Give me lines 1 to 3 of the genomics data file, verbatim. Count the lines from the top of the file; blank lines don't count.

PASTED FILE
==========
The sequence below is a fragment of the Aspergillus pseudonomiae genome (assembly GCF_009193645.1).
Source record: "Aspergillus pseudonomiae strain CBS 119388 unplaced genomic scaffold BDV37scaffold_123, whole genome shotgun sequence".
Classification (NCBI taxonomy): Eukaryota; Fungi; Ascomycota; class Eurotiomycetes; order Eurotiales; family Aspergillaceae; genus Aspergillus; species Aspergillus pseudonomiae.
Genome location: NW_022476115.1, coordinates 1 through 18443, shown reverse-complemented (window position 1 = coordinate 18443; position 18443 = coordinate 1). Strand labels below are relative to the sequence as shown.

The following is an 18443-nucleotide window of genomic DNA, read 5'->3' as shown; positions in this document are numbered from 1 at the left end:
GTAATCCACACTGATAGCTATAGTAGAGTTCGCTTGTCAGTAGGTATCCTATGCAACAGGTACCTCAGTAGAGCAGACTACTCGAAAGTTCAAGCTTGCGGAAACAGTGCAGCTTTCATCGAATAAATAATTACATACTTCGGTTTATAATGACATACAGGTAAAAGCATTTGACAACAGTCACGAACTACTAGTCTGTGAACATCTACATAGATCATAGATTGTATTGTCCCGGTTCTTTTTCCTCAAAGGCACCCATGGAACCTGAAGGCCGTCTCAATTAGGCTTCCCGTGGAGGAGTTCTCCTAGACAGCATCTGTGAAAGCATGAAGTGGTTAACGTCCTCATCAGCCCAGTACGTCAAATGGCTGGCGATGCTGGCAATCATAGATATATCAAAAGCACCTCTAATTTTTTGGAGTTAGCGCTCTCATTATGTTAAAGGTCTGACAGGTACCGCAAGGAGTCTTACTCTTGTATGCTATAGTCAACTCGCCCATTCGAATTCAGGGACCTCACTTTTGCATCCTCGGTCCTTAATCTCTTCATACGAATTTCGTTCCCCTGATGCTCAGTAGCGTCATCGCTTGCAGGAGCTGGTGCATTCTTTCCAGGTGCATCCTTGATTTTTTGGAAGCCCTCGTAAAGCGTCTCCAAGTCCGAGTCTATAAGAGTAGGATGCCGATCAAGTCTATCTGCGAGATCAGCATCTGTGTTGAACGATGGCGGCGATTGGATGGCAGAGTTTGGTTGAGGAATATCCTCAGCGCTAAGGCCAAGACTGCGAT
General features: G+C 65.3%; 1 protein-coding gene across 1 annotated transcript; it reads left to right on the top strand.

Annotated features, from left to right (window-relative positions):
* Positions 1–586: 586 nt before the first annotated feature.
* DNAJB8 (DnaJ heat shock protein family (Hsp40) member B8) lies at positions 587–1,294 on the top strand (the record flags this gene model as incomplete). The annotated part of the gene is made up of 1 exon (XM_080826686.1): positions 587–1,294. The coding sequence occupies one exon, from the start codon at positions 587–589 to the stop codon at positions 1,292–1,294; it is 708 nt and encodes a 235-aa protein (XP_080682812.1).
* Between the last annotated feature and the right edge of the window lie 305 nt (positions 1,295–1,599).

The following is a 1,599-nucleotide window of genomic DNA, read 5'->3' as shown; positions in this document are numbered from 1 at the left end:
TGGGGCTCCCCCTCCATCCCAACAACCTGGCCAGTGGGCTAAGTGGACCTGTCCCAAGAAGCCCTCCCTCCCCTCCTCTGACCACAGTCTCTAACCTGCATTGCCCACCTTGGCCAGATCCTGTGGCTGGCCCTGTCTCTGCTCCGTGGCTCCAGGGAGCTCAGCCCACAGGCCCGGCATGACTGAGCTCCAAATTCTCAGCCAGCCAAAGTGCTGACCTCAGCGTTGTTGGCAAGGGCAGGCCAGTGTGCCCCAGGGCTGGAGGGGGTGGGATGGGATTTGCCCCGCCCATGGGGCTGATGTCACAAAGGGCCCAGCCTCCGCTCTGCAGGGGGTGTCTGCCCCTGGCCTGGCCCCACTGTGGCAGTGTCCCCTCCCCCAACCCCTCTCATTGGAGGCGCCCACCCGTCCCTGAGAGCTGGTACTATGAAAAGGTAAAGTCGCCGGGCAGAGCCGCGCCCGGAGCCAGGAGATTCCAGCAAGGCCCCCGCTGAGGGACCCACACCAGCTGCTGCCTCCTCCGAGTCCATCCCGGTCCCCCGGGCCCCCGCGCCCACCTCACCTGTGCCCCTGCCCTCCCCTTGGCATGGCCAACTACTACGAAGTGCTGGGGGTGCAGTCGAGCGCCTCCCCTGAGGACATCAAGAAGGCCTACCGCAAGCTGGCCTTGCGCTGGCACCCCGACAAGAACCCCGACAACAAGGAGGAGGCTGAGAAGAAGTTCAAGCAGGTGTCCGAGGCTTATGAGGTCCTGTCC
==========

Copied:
The sequence below is a fragment of the Aspergillus pseudonomiae genome (assembly GCF_009193645.1).
Source record: "Aspergillus pseudonomiae strain CBS 119388 unplaced genomic scaffold BDV37scaffold_123, whole genome shotgun sequence".
Classification (NCBI taxonomy): Eukaryota; Fungi; Ascomycota; class Eurotiomycetes; order Eurotiales; family Aspergillaceae; genus Aspergillus; species Aspergillus pseudonomiae.